FIG. 1 is a cross-sectional view of a solid state electric cell employing a solid electrolyte of the present invention;
FIG. 2 is a cross-sectional view of a solid state capacitor utilizing a solid electrolyte of the present invention;
FIG. 3 is a side elevation of a solid state electrochemical timer including a solid electrolyte of this invention;
FIG. 4 is a graph of the resistivity of lithium iodide solid electrolytes versus the amount of water present therein and showing the increased conductivities which can be achieved by forming such electrolytes in a fashion so as to provide controlled amounts of water;
FIG. 5 is a graph of the resistivity versus the drying temperatures used in preparing the solid electrolytes having water contents as set forth in FIG. 4;
FIG. 6 is a graph of the cell voltage versus time for electric cells utilizing lithium iodide-alumina solid electrolytes in accordance with the present invention at two different loads;
FIG. 7 is a graph similar to FIG. 6 and illustrating the voltage-time characteristics for lithium iodide-silica solid electrolyte cells in accordance with the present invention;
FIG. 8 is a graph showing the voltage-time characteristics for a lithium chloride-alumina solid electrolyte capacitor cell in accordance with the present invention;
FIG. 9 is a graph of cell voltage versus current for three solid electrolyte cells utilizing solid electrolytes of the present invention;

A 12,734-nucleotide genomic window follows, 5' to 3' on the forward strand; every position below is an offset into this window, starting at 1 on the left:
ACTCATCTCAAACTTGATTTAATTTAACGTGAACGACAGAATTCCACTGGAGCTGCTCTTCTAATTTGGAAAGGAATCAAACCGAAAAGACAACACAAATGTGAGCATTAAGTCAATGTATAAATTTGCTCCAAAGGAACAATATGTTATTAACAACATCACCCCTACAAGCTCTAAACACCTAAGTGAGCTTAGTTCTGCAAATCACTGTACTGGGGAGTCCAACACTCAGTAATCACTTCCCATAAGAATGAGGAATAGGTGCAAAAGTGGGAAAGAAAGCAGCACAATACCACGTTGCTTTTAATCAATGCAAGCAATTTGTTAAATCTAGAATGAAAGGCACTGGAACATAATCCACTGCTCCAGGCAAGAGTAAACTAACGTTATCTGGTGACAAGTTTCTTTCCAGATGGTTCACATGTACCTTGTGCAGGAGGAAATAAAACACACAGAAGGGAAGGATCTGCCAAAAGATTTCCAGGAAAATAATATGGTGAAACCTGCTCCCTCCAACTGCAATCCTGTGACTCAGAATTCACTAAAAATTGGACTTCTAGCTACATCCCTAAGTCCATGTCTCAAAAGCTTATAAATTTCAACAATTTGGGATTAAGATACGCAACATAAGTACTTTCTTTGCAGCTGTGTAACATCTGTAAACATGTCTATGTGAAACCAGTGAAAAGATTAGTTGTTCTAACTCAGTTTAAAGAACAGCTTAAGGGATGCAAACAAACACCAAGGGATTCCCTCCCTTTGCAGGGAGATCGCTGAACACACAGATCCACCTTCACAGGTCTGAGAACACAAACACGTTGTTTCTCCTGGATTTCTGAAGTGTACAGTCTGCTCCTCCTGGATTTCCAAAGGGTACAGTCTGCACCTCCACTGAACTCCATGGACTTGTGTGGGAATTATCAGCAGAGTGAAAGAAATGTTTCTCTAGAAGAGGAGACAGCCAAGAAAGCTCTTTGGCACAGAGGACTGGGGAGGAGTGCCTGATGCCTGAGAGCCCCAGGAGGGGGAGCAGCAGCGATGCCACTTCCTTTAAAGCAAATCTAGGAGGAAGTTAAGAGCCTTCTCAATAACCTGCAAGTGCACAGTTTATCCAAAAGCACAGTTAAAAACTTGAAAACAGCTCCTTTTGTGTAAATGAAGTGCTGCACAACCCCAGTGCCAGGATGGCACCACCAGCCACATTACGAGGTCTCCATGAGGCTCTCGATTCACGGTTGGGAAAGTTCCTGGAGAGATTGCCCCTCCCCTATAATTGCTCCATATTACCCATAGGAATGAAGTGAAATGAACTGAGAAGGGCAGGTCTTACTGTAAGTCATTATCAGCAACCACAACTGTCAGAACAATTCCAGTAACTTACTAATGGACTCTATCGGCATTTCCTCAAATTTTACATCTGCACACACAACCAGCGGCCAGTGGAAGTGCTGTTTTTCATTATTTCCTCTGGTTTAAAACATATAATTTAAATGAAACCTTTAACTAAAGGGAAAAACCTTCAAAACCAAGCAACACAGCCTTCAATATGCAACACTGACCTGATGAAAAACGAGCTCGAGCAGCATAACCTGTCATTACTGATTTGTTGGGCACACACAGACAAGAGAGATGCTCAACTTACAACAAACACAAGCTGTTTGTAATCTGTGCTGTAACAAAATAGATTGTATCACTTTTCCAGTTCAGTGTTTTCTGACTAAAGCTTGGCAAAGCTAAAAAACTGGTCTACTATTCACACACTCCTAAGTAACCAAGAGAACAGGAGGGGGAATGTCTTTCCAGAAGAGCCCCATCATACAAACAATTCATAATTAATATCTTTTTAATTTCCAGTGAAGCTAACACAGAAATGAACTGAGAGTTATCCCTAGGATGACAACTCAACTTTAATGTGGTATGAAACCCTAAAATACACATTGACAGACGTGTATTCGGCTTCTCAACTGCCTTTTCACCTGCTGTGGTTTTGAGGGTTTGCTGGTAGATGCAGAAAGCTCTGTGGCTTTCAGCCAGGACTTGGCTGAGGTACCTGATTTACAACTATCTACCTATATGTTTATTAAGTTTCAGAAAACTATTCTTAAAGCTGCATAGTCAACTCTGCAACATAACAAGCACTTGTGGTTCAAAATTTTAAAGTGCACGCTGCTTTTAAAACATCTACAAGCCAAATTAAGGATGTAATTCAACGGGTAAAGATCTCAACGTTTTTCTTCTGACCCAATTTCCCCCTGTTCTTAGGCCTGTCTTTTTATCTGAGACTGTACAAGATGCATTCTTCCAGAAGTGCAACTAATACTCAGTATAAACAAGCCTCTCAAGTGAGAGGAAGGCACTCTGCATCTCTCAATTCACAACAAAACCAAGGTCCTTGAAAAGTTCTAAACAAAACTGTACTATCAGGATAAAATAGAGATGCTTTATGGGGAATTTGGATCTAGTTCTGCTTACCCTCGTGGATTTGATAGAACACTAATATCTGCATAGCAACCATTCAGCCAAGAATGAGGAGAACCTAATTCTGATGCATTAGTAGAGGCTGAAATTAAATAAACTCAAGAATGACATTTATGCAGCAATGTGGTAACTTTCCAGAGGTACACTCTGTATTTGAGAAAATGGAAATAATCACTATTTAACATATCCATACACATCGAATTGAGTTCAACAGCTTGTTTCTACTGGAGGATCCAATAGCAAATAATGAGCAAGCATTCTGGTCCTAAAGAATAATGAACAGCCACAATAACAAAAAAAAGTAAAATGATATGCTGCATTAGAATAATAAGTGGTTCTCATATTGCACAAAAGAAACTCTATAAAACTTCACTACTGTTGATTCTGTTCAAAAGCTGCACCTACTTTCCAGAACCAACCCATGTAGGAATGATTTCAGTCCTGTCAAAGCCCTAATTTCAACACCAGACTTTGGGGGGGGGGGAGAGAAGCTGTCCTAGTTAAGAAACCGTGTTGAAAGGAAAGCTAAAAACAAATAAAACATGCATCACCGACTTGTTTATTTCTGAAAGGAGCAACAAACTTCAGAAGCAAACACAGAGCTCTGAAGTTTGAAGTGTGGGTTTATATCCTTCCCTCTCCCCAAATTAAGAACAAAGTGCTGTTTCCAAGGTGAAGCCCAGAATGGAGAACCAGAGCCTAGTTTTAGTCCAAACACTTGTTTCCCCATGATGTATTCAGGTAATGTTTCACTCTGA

FIG. 10 is a graph of cell voltage versus time for a solid electrolyte cell with a lithium chloride-alumina electrolyte according to the present invention and showing the effects of a discharge/charge/discharge sequence; and
FIG. 11 is a ternary phase diagram for the lithium iodide solid electrolytes of the present invention and illustrating the compositions of apparent maximum conductivity.
While the invention is susceptible of various modifications and alternative forms, certain specific embodiments thereof have been illustrated and will be described in detail herein. It should be understood, however, that it is not intended to limit the invention to the particular forms disclosed, but, on the contrary, the intention is to cover all modifications, equivalents and alternatives falling within the spirit and scope of the invention. For example, while specific embodiments of certain solid state electrochemical devices have been shown, it should be appreciated that these embodiments are merely illustrative; the present invention is equally applicable to use in connection with any solid state electrochemical device.
Briefly, and in accordance with the present invention, it has been found that the ionic conductivity of a lithium halide solid electrolyte, preferably containing a third component such as a high surface area, non-conductive oxide or binder, i.e. -- alumina or silica, or both, can be significantly enhanced by incorporating therein controlled amounts of water. This effect appears to be particularly dramatic in the case of the species other than iodide inasmuch as the resulting conductivity levels which can be achieved may be better than with lithium iodide despite the fact that the conductivity of the iodide species without water would appear to be the most promising.